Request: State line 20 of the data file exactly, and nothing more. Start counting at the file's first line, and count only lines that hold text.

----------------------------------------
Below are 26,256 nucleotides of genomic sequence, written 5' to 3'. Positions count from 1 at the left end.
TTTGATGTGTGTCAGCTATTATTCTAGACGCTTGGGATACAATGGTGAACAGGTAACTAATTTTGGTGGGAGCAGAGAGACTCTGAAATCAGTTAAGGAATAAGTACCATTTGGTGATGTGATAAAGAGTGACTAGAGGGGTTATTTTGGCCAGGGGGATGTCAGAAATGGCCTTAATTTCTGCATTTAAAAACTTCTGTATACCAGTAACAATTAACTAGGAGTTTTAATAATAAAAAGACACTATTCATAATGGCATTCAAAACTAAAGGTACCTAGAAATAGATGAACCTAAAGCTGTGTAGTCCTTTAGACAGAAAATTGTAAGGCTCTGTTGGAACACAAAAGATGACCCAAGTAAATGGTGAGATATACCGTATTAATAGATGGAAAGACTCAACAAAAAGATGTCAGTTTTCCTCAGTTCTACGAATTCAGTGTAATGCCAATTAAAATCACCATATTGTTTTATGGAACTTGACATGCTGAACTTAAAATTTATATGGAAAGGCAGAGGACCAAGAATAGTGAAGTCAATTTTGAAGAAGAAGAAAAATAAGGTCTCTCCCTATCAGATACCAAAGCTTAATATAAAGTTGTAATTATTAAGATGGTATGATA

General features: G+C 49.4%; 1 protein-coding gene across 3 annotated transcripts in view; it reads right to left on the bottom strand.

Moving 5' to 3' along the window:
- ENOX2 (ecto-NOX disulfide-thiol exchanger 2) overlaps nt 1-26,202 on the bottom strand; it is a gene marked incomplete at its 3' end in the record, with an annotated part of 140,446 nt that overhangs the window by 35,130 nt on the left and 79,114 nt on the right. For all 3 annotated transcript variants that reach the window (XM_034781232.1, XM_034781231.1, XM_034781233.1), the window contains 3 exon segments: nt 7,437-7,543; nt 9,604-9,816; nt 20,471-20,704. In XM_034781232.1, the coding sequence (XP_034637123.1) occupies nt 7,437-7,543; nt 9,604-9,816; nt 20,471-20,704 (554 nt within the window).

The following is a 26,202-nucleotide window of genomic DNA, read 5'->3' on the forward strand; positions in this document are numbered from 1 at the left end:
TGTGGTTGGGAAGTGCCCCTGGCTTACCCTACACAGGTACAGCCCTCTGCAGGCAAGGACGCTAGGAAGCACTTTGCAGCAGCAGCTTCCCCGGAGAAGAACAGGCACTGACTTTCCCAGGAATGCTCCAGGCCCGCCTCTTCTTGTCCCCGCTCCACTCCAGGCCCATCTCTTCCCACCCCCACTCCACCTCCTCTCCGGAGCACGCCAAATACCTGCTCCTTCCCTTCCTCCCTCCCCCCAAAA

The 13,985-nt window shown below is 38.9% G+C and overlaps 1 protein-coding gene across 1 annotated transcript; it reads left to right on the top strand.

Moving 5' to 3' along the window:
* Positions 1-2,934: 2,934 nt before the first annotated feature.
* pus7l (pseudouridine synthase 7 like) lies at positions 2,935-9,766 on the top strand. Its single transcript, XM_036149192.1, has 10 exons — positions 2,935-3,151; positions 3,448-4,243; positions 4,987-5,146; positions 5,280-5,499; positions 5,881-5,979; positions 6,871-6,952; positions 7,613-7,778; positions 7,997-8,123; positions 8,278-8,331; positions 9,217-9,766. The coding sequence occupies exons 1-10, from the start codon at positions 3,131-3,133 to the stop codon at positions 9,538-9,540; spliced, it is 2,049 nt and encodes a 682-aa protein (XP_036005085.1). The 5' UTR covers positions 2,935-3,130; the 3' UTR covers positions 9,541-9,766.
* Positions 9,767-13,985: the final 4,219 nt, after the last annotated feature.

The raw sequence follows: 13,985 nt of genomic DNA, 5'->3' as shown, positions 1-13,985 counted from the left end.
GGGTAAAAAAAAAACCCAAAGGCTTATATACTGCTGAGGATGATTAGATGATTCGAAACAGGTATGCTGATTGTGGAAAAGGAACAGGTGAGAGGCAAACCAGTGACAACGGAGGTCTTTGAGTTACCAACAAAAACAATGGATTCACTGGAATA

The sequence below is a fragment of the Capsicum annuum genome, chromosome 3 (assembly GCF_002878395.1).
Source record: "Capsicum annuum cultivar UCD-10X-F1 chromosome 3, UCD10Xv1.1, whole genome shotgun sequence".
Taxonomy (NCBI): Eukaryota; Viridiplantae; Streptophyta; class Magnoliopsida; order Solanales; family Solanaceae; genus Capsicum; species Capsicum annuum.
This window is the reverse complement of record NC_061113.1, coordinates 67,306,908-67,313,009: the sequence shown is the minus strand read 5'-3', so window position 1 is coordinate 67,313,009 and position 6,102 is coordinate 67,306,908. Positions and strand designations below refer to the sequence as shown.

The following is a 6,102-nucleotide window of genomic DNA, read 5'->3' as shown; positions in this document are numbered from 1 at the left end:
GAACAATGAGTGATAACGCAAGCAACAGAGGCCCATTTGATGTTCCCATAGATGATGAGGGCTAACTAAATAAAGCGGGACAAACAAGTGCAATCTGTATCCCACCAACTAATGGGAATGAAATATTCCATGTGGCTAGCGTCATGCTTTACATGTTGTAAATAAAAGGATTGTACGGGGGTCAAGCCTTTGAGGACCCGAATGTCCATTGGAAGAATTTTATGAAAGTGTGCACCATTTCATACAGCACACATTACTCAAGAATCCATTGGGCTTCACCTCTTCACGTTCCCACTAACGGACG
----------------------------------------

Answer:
GAACAATGAGTGATAACGCAAGCAACAGAGGCCCATTTGATGTTCCCATAGATGATGAGGGCTAACTAAATAAAGCGGGACAAACAAGTGCAATCTGTATCCCACCAACTAATGGGAATGAAATATTCCATGTGGCTAGCGTCATGCTTTACATGTTGTAAATAAAAGGATTGTACGGGGGTCAAGCCTTTGAGGACCCGAATGTCCATTGGAAGAATTTTATGAAAGTGTGCACCATTTCATACAGCACACATTACTCAAGAATCCATTGGGCTTCACCTCTTCACGTTCCCACTAACGGACG